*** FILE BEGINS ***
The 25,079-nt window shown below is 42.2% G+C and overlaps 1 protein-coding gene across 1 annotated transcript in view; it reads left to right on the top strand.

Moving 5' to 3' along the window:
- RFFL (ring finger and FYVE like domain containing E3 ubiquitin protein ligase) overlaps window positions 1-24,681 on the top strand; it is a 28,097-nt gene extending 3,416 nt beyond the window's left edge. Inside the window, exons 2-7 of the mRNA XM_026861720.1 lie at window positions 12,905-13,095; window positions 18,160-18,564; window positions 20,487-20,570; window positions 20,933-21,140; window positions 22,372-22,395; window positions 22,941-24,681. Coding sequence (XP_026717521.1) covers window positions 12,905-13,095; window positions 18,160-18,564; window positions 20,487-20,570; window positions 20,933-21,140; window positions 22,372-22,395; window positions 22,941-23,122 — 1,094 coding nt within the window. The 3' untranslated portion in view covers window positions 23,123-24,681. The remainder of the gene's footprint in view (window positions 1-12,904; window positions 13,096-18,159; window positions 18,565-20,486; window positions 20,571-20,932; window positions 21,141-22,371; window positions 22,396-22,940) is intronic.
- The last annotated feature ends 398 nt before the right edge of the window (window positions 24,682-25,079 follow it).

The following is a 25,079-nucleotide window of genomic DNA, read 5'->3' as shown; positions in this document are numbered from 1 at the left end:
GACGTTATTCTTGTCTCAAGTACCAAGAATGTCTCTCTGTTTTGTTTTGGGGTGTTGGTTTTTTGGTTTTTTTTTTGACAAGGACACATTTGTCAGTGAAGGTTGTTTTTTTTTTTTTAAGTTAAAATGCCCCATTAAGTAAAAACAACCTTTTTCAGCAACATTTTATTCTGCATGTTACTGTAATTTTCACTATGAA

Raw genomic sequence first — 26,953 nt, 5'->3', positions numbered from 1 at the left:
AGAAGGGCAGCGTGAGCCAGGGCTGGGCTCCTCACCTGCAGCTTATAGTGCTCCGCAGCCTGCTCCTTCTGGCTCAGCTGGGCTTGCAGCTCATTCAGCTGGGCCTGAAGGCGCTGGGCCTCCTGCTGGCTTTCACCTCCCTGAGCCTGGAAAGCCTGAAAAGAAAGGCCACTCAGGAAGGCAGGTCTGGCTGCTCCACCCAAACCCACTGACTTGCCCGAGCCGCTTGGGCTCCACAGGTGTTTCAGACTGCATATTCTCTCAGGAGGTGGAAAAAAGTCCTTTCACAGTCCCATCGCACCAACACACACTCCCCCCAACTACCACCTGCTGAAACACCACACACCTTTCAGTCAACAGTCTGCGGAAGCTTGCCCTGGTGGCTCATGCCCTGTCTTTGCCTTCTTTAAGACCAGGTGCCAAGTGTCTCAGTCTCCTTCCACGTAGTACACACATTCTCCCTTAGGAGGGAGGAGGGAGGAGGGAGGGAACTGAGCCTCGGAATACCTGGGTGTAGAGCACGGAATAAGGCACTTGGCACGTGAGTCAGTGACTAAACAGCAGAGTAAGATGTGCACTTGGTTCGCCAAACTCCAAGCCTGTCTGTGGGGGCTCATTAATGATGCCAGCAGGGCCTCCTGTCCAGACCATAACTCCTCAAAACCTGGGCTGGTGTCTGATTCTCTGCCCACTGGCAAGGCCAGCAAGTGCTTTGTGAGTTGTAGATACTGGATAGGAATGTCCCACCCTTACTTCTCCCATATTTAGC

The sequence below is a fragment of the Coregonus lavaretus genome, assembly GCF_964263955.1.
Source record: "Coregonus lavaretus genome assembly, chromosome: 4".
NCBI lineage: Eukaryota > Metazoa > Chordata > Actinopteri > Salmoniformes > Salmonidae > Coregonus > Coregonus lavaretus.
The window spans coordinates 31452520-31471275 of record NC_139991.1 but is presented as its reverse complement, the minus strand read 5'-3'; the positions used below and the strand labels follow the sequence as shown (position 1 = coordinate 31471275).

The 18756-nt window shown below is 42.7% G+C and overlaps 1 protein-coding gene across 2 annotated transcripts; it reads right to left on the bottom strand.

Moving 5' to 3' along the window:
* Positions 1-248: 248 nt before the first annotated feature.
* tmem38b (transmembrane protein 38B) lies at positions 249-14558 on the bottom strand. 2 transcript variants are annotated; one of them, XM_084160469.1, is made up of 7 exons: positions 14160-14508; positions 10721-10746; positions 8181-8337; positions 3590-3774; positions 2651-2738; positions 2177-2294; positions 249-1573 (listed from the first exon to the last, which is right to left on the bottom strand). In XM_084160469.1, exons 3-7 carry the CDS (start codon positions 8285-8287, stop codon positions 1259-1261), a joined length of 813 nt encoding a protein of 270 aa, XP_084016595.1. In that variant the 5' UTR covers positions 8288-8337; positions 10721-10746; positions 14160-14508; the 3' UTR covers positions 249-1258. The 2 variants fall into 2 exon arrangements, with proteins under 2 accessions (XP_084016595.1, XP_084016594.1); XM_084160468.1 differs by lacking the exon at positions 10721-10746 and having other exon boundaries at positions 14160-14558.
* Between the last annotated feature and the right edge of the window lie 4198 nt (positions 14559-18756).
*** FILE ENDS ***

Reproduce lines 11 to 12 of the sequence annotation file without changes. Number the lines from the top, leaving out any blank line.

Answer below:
NCBI lineage: Eukaryota > Metazoa > Chordata > Actinopteri > Salmoniformes > Salmonidae > Coregonus > Coregonus lavaretus.
The window spans coordinates 31452520-31471275 of record NC_139991.1 but is presented as its reverse complement, the minus strand read 5'-3'; the positions used below and the strand labels follow the sequence as shown (position 1 = coordinate 31471275).